Having to bring up a family of two sisters and a widowed mother, she had greater responsibilities to shoulder. Shattering her childhood dreams of becoming a beauty pageant, she went on to study engineering in a government college, amidst half a dozen proposals, each one of which she turned down, followed by campus placement with a leading software company. Sometimes, she felt God was just playing pranks with each one of his creations. His generosities indeed were very thoughtful, but at times, totally unnecessary. Or so she thought. She had everything it took to become what she desired for, yet such a mishap kept her far from her naïve dreams. Choice was a tough thing, especially because each one came with a unique and sometimes even a surprising consequence.

Thinking of dreams, of home, of her mother and her long-gone father, a drop of tear rolled down, leaving a trail on the dry remains of the facial scrub on her cheek. Her skin had become stiff. She removed the cucumber from her eyes and looked at the wall clock. She was late. She had to attend to an on-site call in the next thirty minutes. With no other choice left, she cat walked for her morning shower.

Saturday, August 04, 2007


6th December, 1995

I woke up quite early today. I think I had a dream, but I can't remember it now. Amma was surprised to see me wake up so early. She saw my eyes and said I was tense. Mummies are female magicians I think. Amma made bournvita for me and coffee for herself. I checked my bag once again if I had all that I needed for the evening's show. Appa woke up just then and asked me what I was 'rummaging' in my bag. I didn't understand the word he said. I think it means 'to mess up'. I didn't have time to look for its meaning in the new Oxford dictionary he bought for me. That can wait.

I called up my friend Sita and asked her for the 5th time if she is coming for the show. She promised she will come. But still, I keep asking her again and again. I hope she is not angry with me. I don't think she will be angry. She is a very patient and good girl. Lalitha maam always says this when she meets Sita's mom in the Parents-Teachers meeting. I am very lucky to have Sita as my best friend. Our class Seema is jealous of our friendship I think. I don't like Seema. I didn't invite her for the show tonight.

I called up my paati to check if she left. She was packing. My cousin told me she will leave soon. After this, I practiced once more. My teacher told me to practice in front of the mirror so that I will not be shy. I like my teacher a lot. She gives me homemade chocolates if I do well. I told my teacher to sit next to my mother in the front row. But she said she will be backstage. Even amma will be backstage and help me change my dress. I am feeling nervous. Something is happening in my stomach. My English teacher told me butterflies come in our tummy before we go on stage. The butterflies in my stomach have come very early.

20th April, 2004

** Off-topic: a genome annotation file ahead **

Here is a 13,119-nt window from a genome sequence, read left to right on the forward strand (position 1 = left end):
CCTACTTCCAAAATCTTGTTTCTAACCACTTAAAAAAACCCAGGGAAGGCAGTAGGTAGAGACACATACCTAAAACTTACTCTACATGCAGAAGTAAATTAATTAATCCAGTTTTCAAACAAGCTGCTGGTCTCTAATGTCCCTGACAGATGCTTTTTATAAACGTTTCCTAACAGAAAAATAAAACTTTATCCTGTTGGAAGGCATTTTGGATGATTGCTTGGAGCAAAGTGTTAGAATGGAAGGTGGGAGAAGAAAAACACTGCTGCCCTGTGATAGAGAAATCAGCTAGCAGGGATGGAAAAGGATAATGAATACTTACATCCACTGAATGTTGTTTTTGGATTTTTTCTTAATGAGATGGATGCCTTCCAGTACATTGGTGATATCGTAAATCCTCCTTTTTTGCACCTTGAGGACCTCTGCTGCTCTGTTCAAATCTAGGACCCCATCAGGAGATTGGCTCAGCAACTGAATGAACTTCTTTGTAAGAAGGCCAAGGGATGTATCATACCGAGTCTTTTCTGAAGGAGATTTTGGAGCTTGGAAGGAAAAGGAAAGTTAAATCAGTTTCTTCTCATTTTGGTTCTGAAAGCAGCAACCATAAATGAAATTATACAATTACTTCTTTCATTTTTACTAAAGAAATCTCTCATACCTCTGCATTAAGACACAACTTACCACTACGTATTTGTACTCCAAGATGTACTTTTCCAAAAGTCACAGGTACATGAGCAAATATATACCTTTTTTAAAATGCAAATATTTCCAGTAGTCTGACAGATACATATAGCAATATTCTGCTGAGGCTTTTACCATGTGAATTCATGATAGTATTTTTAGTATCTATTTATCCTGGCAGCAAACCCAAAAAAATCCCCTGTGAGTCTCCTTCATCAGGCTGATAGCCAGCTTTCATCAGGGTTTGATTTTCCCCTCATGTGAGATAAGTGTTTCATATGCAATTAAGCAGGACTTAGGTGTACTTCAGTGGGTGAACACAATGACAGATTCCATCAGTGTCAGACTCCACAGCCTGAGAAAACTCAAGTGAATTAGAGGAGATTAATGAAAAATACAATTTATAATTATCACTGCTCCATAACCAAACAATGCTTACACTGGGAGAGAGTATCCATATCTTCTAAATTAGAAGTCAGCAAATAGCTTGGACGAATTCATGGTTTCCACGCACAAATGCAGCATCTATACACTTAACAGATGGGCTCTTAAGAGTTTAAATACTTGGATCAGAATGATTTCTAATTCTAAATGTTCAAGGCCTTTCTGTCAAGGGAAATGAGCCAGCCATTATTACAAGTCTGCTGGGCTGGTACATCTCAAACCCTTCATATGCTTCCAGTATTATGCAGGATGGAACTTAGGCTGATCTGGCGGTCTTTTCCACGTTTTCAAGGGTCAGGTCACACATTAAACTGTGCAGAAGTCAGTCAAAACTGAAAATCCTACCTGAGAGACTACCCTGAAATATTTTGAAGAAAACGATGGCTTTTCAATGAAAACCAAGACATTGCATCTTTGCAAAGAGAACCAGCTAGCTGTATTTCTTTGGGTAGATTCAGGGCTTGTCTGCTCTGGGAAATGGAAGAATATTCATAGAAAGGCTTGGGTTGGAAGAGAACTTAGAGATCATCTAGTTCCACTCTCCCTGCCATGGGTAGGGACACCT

It's been a roller coaster ride for the past one week. Adding to the rehearsals for my performance tomorrow, I have been submerged in neck-deep work at my workplace. I am yet to start packing. I guess I have become overconfident over these years. Everytime I pack for my performance, it reminds me of amma. She used to maintain a list of all that I needed for the show. I still have that piece of paper. It's torn off at the ends and looks so brown that I could complete packing by the time I decipher what's written on it. My mom has been insisting that I print out a copy, but I am either too proficient with the list or too lazy to do it. I guess it's more the latter than the former.

Over these years I have learnt to cover up for whatever I miss out on packing. When I had forgotten to pack my lipstick for the show last month, I sat chewing strawberry lollipop as I combed my hair. Infact I liked the naturally pink lips rather than the artificially painted glossy ones. Amma doesn't know this. This is one of those delicate secrets that precariously dangles by the tip of my tongue like a small chip of rock on a cliff. She would say I was much more responsible when I did my first arangetram 9 years ago. Now, every performance feels like a completely new experience. As the applause reverberates through the entire auditorium, a tickle runs through my exposed hands and sides of my sweaty hips.

I smile to myself. While one part of my mind appreciates the level of perfection I have attained over these years of dancing, another half goes on a flashback spree pointing out the minute mistakes that I committed during that show and wonders if anyone would have noticed them. It has not been so easy to be someone else and imitate their emotions with accuracy. Sometimes I feel I don't do justice to the role. But, I guess I should get soaked in that character to completely absorb the emotions.

One thing that has remained unchanged for the past 9 years is the fact that I still get butterflies in my tummy, hours before I step onto the stage.

P.S.: The I is not me :D